Buddies Club Mission
A place for all the Davids in the world
David had a government job and lived in an apartment on my floor in a modest apartment building on Capitol Hill in Washington, DC. He was intelligent, neighborly, overweight, 50-something, and gay.
Last month, David killed himself. We residents learned this when we began to notice an odor on our floor that was getting worse. Finally, late one Sunday afternoon, I called authorities. I think there is a dead body in apartment 201, I told them. They arrived immediately, and forced the door.
David was dead and rotting in his apartment.
Some official people came and took the corpse off to that magical place called "away". Building management opened all the windows, and cleaned out the apartment. They hung a bag of something on David's door to kill the odor.
During the whole process, I never saw a single person who could be described as a member of David's family, or as a friend of David's, come to our floor.
This is a picture, taken from my apartment balconey, of all that was left of David's existence on this earth.
I had known David was in trouble. One evening, a couple of years or so before he died, I was doing laundry and every time I left my apartment to go down to the laundry room, I could hear David in his apartment ... howling. Howling like an animal—long, loud howls. I knocked on his door several times, "David!" The howling would stop, but he wouldn't come to the door. When I would come back up to the apartment, the howling would have begun again. Eventually, the girl below him called the police, and I'm not sure what happened after that.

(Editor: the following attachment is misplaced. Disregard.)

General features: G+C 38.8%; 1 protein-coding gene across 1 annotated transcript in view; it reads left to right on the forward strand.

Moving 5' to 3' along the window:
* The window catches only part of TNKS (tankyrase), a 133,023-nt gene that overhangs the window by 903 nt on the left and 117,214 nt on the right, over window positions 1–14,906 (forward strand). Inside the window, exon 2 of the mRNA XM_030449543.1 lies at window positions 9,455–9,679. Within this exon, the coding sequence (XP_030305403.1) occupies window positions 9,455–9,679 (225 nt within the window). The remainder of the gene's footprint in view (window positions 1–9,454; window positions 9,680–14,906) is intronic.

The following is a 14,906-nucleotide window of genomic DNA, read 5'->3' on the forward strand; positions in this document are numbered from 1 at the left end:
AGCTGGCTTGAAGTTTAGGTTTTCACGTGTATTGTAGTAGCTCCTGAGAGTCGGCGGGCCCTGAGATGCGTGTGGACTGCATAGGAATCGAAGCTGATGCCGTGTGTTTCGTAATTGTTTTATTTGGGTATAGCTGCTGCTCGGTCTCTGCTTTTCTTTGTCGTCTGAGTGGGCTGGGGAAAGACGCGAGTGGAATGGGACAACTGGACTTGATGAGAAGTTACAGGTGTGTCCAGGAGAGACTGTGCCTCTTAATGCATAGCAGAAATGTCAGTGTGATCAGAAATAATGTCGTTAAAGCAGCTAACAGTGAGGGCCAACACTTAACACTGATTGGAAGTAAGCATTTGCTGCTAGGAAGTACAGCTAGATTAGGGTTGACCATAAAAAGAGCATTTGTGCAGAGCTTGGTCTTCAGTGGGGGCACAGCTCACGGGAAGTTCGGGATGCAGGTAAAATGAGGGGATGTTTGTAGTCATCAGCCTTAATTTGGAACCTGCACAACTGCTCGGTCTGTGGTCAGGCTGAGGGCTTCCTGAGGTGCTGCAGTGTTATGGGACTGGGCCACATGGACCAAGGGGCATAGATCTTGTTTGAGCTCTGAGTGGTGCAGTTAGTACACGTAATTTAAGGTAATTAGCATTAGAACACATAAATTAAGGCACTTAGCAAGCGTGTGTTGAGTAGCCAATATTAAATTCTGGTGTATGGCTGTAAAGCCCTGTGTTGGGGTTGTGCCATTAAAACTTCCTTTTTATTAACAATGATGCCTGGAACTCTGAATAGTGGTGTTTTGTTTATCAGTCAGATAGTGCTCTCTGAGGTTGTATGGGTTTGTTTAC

Howling like an animal. Imagine the pain of that.
The Christmas before he killed himself, I knocked on his door. "David, my family is going to be in town for Christmas. Would you have dinner with us?"
"No," he said, "I'm going to go where I always go—the eastern shore."
"OK," I said too quickly.
"But that's very nice of you to ask," he said, and I felt guilty at the secret wave of relief I'd felt when he declined my invitation.
I suspect there were no Christmases on the eastern shore. I believe I suspected as much even as he claimed it. But, as it turned out, David wouldn't see another Christmas anywhere on the planet.
A few months after I'd invited David to Christmas dinner, a friend came by my apartment. "Who is that crazy guy down by the mail boxes?" my friend asked.
"Fat white guy?" I asked.
"That's my neighbor from apartment 201."
"He had shit running all down the back of his pants," my friend said.
"Oh, my God," I said, but I didn't go downstairs to see whether I could help him.
A week or two later, David was dead. He was dead, and unmourned; there wasn't a single person in the world who cared he was dead. During the three years I had lived next to David, I had never seen him receive a single visitor—there wasn't a single person in the world who had cared he was alive.
I believe David died of loneliness. I believe that had there been a place for him to go—a community—he would be alive today. I knew David was in distress before he died, but I didn't act to help him save for one tepid Christmas invitation. I believe that had there been a place for him to go—a community—I might have helped him.
It is the mission—the self-serving mission—of Buddy Clubs to provide that place.